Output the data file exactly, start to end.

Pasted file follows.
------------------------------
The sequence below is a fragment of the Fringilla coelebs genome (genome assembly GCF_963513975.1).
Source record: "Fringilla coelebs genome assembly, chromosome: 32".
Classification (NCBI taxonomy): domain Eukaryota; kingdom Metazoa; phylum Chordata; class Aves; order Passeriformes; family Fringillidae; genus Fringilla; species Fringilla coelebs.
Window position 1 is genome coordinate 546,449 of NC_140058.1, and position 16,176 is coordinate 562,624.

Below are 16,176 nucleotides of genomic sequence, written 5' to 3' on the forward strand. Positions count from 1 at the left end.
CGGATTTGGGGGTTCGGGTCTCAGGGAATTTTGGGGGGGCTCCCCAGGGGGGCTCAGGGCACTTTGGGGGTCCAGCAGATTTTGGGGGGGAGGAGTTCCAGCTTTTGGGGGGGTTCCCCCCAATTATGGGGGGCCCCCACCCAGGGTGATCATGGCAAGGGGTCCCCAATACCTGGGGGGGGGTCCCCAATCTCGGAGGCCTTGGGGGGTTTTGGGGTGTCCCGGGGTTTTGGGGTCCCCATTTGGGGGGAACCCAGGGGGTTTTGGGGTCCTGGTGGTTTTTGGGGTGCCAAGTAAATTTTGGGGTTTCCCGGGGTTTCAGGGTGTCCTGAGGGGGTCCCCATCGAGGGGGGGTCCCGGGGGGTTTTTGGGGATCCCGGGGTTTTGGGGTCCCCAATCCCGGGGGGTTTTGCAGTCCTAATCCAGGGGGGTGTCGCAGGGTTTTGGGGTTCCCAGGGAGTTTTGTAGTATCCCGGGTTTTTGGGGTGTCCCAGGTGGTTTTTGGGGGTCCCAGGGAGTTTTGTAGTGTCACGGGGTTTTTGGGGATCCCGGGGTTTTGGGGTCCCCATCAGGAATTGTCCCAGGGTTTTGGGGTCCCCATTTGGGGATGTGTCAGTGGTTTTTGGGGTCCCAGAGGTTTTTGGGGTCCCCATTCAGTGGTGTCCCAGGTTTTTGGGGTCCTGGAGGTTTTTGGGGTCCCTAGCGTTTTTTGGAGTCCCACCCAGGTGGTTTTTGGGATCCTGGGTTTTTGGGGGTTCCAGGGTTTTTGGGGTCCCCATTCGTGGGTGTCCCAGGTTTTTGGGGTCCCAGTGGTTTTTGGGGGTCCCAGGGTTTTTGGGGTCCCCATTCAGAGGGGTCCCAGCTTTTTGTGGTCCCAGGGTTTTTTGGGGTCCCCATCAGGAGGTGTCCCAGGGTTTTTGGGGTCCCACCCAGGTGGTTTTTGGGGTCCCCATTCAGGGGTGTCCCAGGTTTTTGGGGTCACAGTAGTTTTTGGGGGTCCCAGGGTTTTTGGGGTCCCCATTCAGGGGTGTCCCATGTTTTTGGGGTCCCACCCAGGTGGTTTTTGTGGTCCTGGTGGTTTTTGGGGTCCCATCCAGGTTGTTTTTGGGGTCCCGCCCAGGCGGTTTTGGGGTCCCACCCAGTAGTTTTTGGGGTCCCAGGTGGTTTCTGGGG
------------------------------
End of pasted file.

The sequence below is a fragment of the Fringilla coelebs genome (genome assembly GCF_963513975.1).
Source record: "Fringilla coelebs genome assembly, chromosome: 32".
Classification (NCBI taxonomy): domain Eukaryota; kingdom Metazoa; phylum Chordata; class Aves; order Passeriformes; family Fringillidae; genus Fringilla; species Fringilla coelebs.
Window position 1 is genome coordinate 546,449 of NC_140058.1, and position 16,176 is coordinate 562,624.

Below are 16,176 nucleotides of genomic sequence, written 5' to 3' on the forward strand. Positions count from 1 at the left end.
CGGATTTGGGGGTTCGGGTCTCAGGGAATTTTGGGGGGGCTCCCCAGGGGGGCTCAGGGCACTTTGGGGGTCCAGCAGATTTTGGGGGGGAGGAGTTCCAGCTTTTGGGGGGGTTCCCCCCAATTATGGGGGGCCCCCACCCAGGGTGATCATGGCAAGGGGTCCCCAATACCTGGGGGGGGGTCCCCAATCTCGGAGGCCTTGGGGGGTTTTGGGGTGTCCCGGGGTTTTGGGGTCCCCATTTGGGGGGAACCCAGGGGGTTTTGGGGTCCTGGTGGTTTTTGGGGTGCCAAGTAAATTTTGGGGTTTCCCGGGGTTTCAGGGTGTCCTGAGGGGGTCCCCATCGAGGGGGGGTCCCGGGGGGTTTTTGGGGATCCCGGGGTTTTGGGGTCCCCAATCCCGGGGGGTTTTGCAGTCCTAATCCAGGGGGGTGTCGCAGGGTTTTGGGGTTCCCAGGGAGTTTTGTAGTATCCCGGGTTTTTGGGGTGTCCCAGGTGGTTTTTGGGGGTCCCAGGGAGTTTTGTAGTGTCACGGGGTTTTTGGGGATCCCGGGGTTTTGGGGTCCCCATCAGGAATTGTCCCAGGGTTTTGGGGTCCCCATTTGGGGATGTGTCAGTGGTTTTTGGGGTCCCAGAGGTTTTTGGGGTCCCCATTCAGTGGTGTCCCAGGTTTTTGGGGTCCTGGAGGTTTTTGGGGTCCCTAGCGTTTTTTGGAGTCCCACCCAGGTGGTTTTTGGGATCCTGGGTTTTTGGGGGTTCCAGGGTTTTTGGGGTCCCCATTCGTGGGTGTCCCAGGTTTTTGGGGTCCCAGTGGTTTTTGGGGGTCCCAGGGTTTTTGGGGTCCCCATTCAGAGGGGTCCCAGCTTTTTGTGGTCCCAGGGTTTTTTGGGGTCCCCATCAGGAGGTGTCCCAGGGTTTTTGGGGTCCCACCCAGGTGGTTTTTGGGGTCCCCATTCAGGGGTGTCCCAGGTTTTTGGGGTCACAGTAGTTTTTGGGGGTCCCAGGGTTTTTGGGGTCCCCATTCAGGGGTGTCCCATGTTTTTGGGGTCCCACCCAGGTGGTTTTTGTGGTCCTGGTGGTTTTTGGGGTCCCATCCAGGTTGTTTTTGGGGTCCCGCCCAGGCGGTTTTGGGGTCCCACCCAGTAGTTTTTGGGGTCCCAGGTGGTTTCTGGGG